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Sustainability

Nations of the World Approve Landmark Climate Deal

 

natonsProtesters leave their shoes in Place de la Republique (Paris) to symbolize their presence in the climate march

Climate Change Discussions

The world must ‘hear both the cry of the earth and the cry of the poor’. Pope Francis’ Laudato Si creates a robust social framework to think about the long-term goals of the world economy and environment. This framework gives context behind the recent discussions of climate change policies in Le Bourget, France.

On December 12, representatives from 195 nations reached a landmark accord to lower CO2 emissions and the effects of climate change. This is a sign to global energy markets that there is a growing shift toward zero-carbon energy sources such as solar. Serving the Kyoto Protocol’s goal of decreasing global temperature rates to 2 degrees Celsius, the 2015 United Nations Climate Change Conference has brought together delegations from both developed and developing nations to achieve a legally binding and universal agreement on climate change.

While climate change policies bring promise of a stable energy infrastructure and responsible use of fuel resources, they also present economic challenges to developing nations that depend on cheaper fuel to lift their residents up to a modern standard of living. Historically, it has been economically unfeasible to allocate capital to both state-building and clean energy in developing nations. Understandably, these developing nations prioritize their poverty issues over clean energy.

Hence, the efforts of the United Nation committee for climate change depend on partnerships with developing nations, because foreseeably, their economies will have a big impact on fossil fuel usage. This will be a challenge. How can the committee not only balance the interests of industrial powers, but also create economic benefits for developing nations that need to consider capital-constraints? In 2009, they came up with a short-term solution: money. Developed countries pledged to raise $100bn by 2020 to partially finance the shortfall that developing countries will face if they commit to clean energy. During the conference in Le Bourget, delegations will need to ensure that this fundraising continues ($60-$70bn raised so far). They will also need to figure out how to allocate the money and which state-building projects should be financed.

Impact on the Solar Industry

Solar projects should definitely be considered as cost-effective and carbon-decreasing instruments for the U.N. and its member countries. Many European states, such as Germany and France, have already led the charge in integrating solar and wind resources into their power grid. Possessing one of the world’s largest and most sophisticated economies, the United States also boasts a robust solar industry. The U.S. government has been instrumental in creating opportunities for corporations and homeowners to go solar. With federal and state solar incentives that help solar prospects compete against the massively subsidized fossil fuel industry, solar proponents in the U.S. will find it both economically and environmentally beneficial to tie their solar panels into the grid.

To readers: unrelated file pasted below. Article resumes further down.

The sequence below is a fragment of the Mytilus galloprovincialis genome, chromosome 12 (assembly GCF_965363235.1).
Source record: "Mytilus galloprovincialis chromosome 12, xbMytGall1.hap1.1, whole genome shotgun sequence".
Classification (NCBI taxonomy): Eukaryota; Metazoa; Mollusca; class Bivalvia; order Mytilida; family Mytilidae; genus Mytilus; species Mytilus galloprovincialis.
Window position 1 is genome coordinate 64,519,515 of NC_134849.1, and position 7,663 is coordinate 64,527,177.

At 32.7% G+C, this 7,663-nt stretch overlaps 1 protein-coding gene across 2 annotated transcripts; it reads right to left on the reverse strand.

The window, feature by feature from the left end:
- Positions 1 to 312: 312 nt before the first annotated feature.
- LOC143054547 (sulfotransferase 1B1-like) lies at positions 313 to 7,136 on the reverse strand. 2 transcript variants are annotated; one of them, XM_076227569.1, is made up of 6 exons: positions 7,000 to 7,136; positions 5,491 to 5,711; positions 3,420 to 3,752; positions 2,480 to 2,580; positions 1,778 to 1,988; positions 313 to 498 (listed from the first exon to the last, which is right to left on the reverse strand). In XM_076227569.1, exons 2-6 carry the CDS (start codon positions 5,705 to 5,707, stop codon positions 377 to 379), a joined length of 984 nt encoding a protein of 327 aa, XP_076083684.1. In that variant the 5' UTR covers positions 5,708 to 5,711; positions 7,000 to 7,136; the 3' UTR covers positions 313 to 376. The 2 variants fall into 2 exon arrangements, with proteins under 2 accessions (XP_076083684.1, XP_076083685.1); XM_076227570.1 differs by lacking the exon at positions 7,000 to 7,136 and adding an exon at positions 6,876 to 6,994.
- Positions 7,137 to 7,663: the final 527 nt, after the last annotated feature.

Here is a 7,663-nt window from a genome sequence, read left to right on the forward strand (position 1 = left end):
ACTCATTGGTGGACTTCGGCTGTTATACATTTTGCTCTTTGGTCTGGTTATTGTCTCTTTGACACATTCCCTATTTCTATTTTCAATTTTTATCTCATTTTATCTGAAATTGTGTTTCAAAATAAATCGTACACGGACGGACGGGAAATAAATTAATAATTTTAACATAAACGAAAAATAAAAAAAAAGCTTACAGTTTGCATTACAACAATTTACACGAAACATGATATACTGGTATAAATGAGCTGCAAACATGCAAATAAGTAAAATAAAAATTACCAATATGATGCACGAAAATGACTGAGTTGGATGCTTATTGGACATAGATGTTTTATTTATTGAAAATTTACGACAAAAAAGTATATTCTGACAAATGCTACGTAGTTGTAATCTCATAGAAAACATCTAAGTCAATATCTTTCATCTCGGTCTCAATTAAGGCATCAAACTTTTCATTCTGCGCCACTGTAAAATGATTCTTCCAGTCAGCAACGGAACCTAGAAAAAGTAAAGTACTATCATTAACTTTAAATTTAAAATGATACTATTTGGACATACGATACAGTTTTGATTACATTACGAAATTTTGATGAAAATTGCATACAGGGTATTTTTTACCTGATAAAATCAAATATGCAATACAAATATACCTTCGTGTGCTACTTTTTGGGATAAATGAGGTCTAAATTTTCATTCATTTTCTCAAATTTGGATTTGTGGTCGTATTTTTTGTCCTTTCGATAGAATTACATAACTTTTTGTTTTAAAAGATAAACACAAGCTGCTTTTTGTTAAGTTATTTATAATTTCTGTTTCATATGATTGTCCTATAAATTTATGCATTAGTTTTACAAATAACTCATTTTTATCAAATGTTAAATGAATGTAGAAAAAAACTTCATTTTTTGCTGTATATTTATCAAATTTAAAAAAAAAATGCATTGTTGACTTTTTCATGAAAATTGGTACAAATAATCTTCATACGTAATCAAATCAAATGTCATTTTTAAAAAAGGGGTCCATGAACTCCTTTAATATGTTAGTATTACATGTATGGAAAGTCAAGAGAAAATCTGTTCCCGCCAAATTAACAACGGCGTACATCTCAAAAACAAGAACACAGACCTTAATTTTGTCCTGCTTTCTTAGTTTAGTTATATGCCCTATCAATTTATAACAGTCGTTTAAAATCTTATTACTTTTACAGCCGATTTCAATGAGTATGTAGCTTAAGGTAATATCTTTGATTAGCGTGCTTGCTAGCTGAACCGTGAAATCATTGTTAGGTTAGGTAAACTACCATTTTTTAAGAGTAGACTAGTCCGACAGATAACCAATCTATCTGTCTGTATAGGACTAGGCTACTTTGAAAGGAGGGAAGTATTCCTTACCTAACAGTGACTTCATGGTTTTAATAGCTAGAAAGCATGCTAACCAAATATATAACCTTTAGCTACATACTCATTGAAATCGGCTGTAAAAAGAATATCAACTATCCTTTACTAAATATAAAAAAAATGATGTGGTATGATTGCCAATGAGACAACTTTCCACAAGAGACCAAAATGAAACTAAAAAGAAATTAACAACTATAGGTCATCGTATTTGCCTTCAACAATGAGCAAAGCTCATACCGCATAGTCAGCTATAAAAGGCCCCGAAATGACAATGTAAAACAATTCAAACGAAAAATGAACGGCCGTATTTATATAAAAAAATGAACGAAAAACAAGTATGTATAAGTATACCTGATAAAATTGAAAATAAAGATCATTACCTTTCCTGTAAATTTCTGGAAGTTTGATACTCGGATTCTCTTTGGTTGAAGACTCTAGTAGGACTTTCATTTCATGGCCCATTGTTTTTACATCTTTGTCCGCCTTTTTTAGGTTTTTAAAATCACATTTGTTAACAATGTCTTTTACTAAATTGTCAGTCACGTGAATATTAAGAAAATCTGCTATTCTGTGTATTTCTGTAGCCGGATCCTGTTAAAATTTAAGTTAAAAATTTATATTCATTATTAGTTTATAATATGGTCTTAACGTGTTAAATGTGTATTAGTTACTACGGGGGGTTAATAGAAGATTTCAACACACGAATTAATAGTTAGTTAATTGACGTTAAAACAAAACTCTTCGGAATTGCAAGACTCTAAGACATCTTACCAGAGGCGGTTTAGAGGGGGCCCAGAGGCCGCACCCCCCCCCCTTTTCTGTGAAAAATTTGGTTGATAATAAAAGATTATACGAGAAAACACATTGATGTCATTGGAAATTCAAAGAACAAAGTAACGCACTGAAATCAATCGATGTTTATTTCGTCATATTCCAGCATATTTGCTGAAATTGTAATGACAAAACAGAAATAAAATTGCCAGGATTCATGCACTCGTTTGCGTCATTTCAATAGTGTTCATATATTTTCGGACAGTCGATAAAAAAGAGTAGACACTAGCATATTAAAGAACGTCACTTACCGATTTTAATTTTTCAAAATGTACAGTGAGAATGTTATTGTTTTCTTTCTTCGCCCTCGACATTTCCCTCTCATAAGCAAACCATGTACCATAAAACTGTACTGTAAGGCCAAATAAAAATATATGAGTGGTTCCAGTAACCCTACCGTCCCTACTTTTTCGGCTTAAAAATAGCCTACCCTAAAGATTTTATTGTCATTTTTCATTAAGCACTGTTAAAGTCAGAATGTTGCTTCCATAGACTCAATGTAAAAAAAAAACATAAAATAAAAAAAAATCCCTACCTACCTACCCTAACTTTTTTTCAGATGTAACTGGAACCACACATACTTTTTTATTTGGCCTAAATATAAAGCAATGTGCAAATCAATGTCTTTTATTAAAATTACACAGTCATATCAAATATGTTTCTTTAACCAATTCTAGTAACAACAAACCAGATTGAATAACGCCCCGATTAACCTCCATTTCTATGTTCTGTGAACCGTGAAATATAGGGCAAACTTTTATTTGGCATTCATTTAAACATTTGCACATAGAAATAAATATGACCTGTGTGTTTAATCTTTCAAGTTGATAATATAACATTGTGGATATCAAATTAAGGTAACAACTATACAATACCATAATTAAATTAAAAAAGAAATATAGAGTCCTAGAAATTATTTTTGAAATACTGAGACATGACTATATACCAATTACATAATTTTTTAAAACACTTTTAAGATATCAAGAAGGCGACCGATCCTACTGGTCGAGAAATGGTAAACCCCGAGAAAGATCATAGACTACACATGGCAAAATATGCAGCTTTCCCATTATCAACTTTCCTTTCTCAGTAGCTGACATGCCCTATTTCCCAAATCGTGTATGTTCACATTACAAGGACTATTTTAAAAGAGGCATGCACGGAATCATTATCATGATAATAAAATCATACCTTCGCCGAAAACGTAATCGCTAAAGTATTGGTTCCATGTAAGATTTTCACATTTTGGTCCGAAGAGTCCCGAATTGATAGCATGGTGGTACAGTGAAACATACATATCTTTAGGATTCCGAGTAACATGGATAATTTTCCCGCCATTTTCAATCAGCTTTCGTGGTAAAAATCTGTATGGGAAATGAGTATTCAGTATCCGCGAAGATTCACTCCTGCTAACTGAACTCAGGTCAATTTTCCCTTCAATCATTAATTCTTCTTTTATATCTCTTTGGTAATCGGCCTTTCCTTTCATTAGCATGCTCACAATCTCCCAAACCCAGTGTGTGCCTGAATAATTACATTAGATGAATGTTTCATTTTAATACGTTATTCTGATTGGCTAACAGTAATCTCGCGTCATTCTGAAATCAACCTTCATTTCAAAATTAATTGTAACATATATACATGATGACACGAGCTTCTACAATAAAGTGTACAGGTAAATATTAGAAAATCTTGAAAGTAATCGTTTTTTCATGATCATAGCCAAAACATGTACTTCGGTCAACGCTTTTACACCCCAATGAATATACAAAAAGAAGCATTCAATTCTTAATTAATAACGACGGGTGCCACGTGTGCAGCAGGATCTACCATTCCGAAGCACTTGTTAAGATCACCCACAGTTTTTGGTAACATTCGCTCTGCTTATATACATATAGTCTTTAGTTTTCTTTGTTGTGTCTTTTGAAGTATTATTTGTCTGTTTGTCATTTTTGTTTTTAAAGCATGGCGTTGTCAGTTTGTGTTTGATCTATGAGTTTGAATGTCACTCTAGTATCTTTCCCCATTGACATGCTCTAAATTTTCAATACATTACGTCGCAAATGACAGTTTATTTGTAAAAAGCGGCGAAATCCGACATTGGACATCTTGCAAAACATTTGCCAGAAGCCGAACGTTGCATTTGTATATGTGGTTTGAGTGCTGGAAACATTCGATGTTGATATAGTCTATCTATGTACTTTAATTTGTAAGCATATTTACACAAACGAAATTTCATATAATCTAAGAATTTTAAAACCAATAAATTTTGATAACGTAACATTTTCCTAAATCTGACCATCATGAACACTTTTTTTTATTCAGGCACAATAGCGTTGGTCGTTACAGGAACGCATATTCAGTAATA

Timing

Current U.S. incentives may expire at the end of 2016, so time is running out. If there is not enough commitment from the developed countries to lead the climate change discussion, the developing countries may leave the discussion altogether.

The pressure mounts on the U.N. committee to create a mutually beneficial solution. On top of these negotiations, protestors also gather across the world (pictured above) to address the lack of urgency in these climate change conferences.

In addressing the importance of climate change, President Obama spoke “we salute the people of Paris for insisting this crucial conference go on – an act of defiance that proves nothing will deter us from building the future we want for our children”.

As a leading solar development company, it seems obvious why we would care about climate change discussions and their impact. Robust policies that help decrease carbon emissions can help the solar industry. EnterSolar cares about our environment and we leverage our unique business relationships to foster a collective way of thinking about clean energy. We encourage our clients to go green because it not only saves them money, but also reduces their environmental footprint. EnterSolar wants to create long-term partnerships with clients who share our goal of creating a more natural and sustainable business environment.

 

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